Laguna Toreadora

Laguna Toreadora

Llama at Toreadora

Llama at Laguna Toreadora

It is inevitable in a paleolimnology field season that one will spend a significant amount of time being both wet and muddy. The first year we visited, we brought two vinyl ‘recreation grade’ dinghies with us, one to use as a backup. These were small and light, and so worked well with our strategy of bringing the equipment as luggage. We realized within a couple days that this was going to be a challenge, as it became apparent that we were pushing them to their design limits (carrying two adults + sampling equipment). While we were coring Laguna Fondococha, the lake with the longest (several hour) hike in, our dinghy decided it had had enough, and began the process of deflating. While we were in it. In the middle of the (very) cold lake. We were able to quickly retrieve our sediment core and make it back to shore, where we temporarily patched the flaccid vessel with duct tape. This bought us enough time to deploy our temperature probes. We smartened up the next year and brought a Zodiac with us. Although it was heavier to carry to our sites, we didn’t have to worry about destroying it. Most of the lakes we worked on were a challenge to core, as the sediments at the surface were rather “soupy,” and the corer would sink too far in. Luckily, Neal is very adept at taking cores, and we eventually got what we needed from all the lakes.

Chris sectioning a sediment core at Llaviucu

Chris sectioning a sediment core

During our first field season, we deployed water temperature probes into 4 of the lakes, hoping to gain insight into the thermal stratification patterns of these tropical systems over the course of the year. We were fairly careful in planning how this was going to work: a large fishing float at the top, a sack of rocks as an anchor, with the probes spaced in between. Luckily, boating on the lakes is prohibited to the public (and there really wouldn’t be much point of boating on them anyway), so we figured they would be safe for the year. However, around May, we received an email from one of the park managers, informing us that the float had been found at the shore of one of the lakes. The strong winds on the lake must have dislodged it. NOT GOOD! We had taken the GPS location of the floats and probes the year prior, and by some miracle spotted the string and probes just under the water’s surface (while caught in super dense fog with zero visibility). After retrieving the data, we repaired the float and re-deployed the probes. The floats and probes from the other 3 lakes were fine. I can only hope that everything is in good shape for our next visit!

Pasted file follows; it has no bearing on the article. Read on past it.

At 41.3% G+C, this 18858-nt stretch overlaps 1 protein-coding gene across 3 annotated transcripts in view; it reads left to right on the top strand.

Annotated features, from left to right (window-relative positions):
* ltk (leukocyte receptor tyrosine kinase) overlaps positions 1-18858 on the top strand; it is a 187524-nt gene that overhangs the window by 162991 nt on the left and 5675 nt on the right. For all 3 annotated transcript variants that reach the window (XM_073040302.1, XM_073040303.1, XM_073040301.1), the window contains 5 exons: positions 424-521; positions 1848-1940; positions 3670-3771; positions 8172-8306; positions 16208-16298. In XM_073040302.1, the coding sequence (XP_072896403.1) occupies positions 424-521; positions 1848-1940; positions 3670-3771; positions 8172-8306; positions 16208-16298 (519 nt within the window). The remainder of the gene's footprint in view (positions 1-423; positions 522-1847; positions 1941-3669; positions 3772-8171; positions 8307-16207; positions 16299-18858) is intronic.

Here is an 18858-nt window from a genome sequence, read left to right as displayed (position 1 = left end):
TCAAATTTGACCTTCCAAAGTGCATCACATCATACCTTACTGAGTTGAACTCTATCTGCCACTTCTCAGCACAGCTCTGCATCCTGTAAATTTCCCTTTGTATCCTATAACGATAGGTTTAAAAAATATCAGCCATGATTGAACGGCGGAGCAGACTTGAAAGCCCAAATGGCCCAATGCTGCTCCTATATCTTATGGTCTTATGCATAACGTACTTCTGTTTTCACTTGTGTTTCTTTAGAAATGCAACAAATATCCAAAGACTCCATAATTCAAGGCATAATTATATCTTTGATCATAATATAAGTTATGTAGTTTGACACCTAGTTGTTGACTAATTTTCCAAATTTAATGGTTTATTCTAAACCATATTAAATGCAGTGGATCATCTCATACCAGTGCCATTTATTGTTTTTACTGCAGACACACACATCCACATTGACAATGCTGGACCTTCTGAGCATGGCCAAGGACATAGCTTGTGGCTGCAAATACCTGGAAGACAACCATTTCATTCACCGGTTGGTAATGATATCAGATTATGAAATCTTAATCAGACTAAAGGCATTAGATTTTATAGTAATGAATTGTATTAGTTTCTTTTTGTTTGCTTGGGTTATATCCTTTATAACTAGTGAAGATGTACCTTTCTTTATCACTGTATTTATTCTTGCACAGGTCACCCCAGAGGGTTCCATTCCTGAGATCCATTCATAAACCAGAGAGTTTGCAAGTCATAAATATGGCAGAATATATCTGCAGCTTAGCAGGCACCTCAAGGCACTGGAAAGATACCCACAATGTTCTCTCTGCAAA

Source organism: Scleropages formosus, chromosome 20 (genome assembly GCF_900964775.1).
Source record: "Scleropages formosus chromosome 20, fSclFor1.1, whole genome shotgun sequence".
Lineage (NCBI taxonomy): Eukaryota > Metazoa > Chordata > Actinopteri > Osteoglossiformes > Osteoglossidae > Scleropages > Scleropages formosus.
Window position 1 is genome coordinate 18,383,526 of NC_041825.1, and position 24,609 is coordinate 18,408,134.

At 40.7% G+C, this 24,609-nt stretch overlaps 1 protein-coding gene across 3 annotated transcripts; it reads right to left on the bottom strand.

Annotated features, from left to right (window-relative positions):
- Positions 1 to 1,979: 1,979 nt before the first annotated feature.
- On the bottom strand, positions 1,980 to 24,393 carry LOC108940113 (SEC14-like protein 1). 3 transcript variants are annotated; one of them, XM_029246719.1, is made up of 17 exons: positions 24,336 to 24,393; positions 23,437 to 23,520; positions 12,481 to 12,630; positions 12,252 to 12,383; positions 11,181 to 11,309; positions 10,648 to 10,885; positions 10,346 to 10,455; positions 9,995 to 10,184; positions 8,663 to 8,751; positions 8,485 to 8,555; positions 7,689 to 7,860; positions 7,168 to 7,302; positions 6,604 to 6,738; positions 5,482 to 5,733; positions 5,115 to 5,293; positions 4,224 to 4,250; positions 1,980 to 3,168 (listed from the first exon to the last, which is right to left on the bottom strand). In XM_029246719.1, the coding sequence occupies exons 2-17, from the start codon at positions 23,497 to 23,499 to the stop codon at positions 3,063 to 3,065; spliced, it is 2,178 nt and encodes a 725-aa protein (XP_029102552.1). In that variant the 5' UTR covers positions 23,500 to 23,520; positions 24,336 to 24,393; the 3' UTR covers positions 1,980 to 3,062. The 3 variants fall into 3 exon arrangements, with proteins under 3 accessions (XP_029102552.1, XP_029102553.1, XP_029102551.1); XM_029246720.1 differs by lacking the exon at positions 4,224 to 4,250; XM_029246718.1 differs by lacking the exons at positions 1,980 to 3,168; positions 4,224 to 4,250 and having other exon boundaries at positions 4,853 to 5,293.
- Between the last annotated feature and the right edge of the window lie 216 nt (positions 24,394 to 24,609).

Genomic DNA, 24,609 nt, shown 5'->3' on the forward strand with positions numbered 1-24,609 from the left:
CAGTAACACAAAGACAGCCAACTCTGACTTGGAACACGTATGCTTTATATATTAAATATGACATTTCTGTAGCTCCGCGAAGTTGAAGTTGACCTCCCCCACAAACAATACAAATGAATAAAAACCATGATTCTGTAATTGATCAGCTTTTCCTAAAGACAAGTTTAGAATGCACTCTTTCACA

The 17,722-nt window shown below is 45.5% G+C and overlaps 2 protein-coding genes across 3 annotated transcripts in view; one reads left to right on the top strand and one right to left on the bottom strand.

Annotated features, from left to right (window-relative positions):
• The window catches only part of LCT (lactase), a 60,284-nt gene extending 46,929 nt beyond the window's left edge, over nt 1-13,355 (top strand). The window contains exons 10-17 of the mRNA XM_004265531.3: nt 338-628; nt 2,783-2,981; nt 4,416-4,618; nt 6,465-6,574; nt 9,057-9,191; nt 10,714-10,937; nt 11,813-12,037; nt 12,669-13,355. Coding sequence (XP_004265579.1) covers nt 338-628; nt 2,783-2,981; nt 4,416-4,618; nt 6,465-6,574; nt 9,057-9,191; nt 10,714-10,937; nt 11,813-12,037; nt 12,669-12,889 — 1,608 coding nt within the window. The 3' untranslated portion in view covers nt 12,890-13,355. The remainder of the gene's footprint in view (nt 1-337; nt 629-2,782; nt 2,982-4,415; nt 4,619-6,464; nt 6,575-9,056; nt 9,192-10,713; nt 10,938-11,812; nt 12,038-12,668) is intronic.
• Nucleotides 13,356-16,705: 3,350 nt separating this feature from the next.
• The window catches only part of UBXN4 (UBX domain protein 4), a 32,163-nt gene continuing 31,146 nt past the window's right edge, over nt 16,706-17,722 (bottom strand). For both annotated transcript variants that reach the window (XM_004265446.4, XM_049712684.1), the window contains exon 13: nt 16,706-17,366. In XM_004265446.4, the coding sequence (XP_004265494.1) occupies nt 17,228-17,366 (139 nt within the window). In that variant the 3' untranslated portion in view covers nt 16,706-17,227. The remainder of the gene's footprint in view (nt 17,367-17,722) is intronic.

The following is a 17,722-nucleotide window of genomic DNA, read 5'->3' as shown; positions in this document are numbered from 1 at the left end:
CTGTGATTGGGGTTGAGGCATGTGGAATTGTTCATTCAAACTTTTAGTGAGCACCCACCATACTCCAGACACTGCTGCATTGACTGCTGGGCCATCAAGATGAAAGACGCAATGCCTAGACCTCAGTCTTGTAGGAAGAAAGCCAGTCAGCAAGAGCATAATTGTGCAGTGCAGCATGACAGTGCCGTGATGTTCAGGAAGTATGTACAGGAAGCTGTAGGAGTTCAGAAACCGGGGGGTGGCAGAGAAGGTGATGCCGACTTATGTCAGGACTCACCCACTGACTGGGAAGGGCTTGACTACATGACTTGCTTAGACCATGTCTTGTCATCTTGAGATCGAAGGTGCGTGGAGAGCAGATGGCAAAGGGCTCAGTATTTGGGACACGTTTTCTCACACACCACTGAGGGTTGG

Detached temp probe float

Detached temperature probe float

At the completion of our first field season, we sent our water and sediment samples home via Fed-Ex, to make sure that they cleared customs and would make it back safely. This worked well, but was more expensive than I ever would have imagined. The next year, it was decided that I would take the samples back with me as luggage (Chris and Neal were going on to do further work in Peru that I was unable to attend). It was a bit nerve-wracking having to leave the cooler full of sediment sitting out on a cart at the airport in Guayaquil after I had checked in, but luckily, the samples made it back through the 3 flights to Kingston unscathed.

Before I finish, I’d like to take a minute to thank the staff of El Cajas National Park and ETAPA (the government agency that oversees the park) for their assistance in the field and with the project so far. Navigating the permitting process in foreign countries is not always straightforward, and their help with applying for permits and providing information about the park has been greatly appreciated! I am hoping to have a third field season in South America this coming summer, perhaps this time making it to Peru as well. It’s been an adventure so far and I am truly thankful that I have had the chance to see this amazing part of the world!


Andrew Labaj is a PhD candidate at the Paleoecological Environmental Assessment and Research Laboratory (PEARL) at Queen’s University. Andrew completed his BScH in Biology in 2012, and his MSc in 2014, both at Queen’s. He got his start in paleolimnology in the summer of his 3rd year, when he worked as a research assistant at PEARL. His MSc project focused on assessing biological recovery from acidification, and he has previously completed field work in Muskoka, Killarney, and Sudbury, Ontario. When he is not staring at their sediments down a microscope, Andrew enjoys swimming, boating, and spending as much time as possible around lakes.